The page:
Written By: Oyindamola Bamgbola
Concepted out of an apartment in New York, CultureCon became a conference for creatives of color founded by Imani Ellis in 2017. The idea for CultureCon came out of Ellis’ desire to foster a community where creatives could learn from one another. “There weren’t many spaces where I could connect and share resources with others, so I started it in my apartment not knowing it would grow into a larger event”, Ellis told Girls United while recounting her experience.
Over the course of nearly five years, CultureCon has grown from having 20 people gathered in an apartment to amassing over 3500 attendees and has been dubbed by Forbes as one of the best conferences creatives should attend. With sessions on topics surrounding building wealth, relationships and dating, and personal branding, the conference hones in on the personal and professional development of its attendees while creating avenues for people to network and jumpstart their careers.
This year, the CultureCon team embarked on its biggest undertaking yet by having CultureCon in three major cities starting in Atlanta, Los Angeles, and ending in New York. At the New York stint of CultureCon, there were over 100 speakers featuring Taraji P. Henson, Tracee Ellis Ross, Lena Waithe, Terrence J, and Kendrick Sampson just to name a few. Content creators such as Kalen Allen, Joy Ofodu, and Deandre Brown were also in attendance with former ESSENCE editor Blake Newby, personality Krystal Vega, and HBO Max’s The Hype own Speedy Morman as hosts.
Before the latest CultureCon in The Big Apple, Girls United caught up with Imani Ellis about what this conference means for her and creatives of color, and what she hopes people walk away with after attending.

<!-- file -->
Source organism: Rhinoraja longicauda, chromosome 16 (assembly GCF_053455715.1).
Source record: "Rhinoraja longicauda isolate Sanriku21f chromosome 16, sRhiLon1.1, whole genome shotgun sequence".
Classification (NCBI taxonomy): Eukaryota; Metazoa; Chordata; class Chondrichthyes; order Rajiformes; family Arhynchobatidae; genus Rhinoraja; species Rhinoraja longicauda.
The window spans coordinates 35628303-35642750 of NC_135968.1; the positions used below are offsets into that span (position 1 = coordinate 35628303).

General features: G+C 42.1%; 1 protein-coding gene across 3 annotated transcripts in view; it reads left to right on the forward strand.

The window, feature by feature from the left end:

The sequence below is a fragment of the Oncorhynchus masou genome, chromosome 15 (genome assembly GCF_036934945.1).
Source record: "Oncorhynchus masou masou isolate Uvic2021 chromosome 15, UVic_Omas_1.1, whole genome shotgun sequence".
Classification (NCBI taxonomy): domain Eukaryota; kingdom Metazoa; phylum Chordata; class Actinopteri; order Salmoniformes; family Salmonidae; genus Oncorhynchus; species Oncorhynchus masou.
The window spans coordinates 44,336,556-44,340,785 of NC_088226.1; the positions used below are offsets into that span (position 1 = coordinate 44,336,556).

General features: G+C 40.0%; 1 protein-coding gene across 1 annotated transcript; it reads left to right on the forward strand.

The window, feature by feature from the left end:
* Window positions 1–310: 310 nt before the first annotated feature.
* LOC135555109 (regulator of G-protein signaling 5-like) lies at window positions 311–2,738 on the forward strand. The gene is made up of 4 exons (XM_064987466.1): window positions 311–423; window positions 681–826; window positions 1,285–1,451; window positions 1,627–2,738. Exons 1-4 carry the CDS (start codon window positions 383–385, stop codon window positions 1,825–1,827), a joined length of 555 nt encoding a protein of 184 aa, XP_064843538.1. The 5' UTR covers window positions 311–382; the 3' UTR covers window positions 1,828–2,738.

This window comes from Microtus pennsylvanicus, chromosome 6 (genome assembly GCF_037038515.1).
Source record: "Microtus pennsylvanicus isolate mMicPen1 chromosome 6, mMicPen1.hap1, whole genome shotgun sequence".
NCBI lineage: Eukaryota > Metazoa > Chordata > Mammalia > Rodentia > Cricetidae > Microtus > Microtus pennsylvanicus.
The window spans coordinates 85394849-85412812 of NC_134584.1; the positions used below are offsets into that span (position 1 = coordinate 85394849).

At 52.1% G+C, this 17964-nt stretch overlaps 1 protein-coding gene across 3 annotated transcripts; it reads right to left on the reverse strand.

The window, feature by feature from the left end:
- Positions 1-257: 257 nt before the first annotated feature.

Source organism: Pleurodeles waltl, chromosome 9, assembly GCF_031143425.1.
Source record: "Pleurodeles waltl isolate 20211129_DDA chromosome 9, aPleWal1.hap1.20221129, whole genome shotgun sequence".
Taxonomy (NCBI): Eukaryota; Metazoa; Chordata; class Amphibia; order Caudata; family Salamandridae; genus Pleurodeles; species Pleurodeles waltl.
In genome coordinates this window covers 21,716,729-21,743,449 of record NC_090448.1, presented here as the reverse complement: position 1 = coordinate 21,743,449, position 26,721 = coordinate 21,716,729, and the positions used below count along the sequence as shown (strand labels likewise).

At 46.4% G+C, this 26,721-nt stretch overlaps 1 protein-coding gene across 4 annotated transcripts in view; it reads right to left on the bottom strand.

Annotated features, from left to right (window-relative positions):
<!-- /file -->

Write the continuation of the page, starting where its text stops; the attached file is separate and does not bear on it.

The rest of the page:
Girls United: The first CultureCon launched in 2017, and it has grown to being one of the biggest conferences for creatives of color. What do you think has been the draw for audiences and the key to its success?
Imani Ellis: I think that the real key in this conference is that we prioritize scaling and intimacy, meaning we take each individual into account as we build up the experiences. I want everyone to walk away with something whether they are an extrovert and the loudest person in the room, or they are super shy and introverted. CultureCon is a space built for individuals, and I think that when people feel seen, they bloom. Many times, people walk away from conferences not feeling seen or considered, but when you walk into a space that is built for you, it hits different and that has been the magic of CultureCon. The unofficial name has become this “creative homecoming” because people are coming, and it feels like they are coming home. Even though they haven’t met most of the people in the room, they can feel like it’s a space where they can make meaningful connections.
What challenges did you face in the beginning, especially when it came to securing partnerships, sponsorships, and buy-ins that this was an important conference for creatives of color?
I genuinely believe that we deserve this space because I wasn’t seeing a space for us when I went to conferences. At one of the conferences I went to in the past, there was a session about hip-hop in New York City, yet there was no one diverse on the stage talking about hip-hop. Seeing this discrepancy for me was what set me on this journey. When you are trying to get buy-in or create partnerships, it’s important to look within your circle. Issa Rae said it best about networking with the people to the left and right of you. Some of my best friends were geniuses in their arenas, and we were able to pull our skills and resources together to tackle any issue. When it comes to securing sponsorships or getting people to invest in your vision, it starts with finding people who have similar values because then you can all say this is important to all of us. How can we build something bigger than ourselves?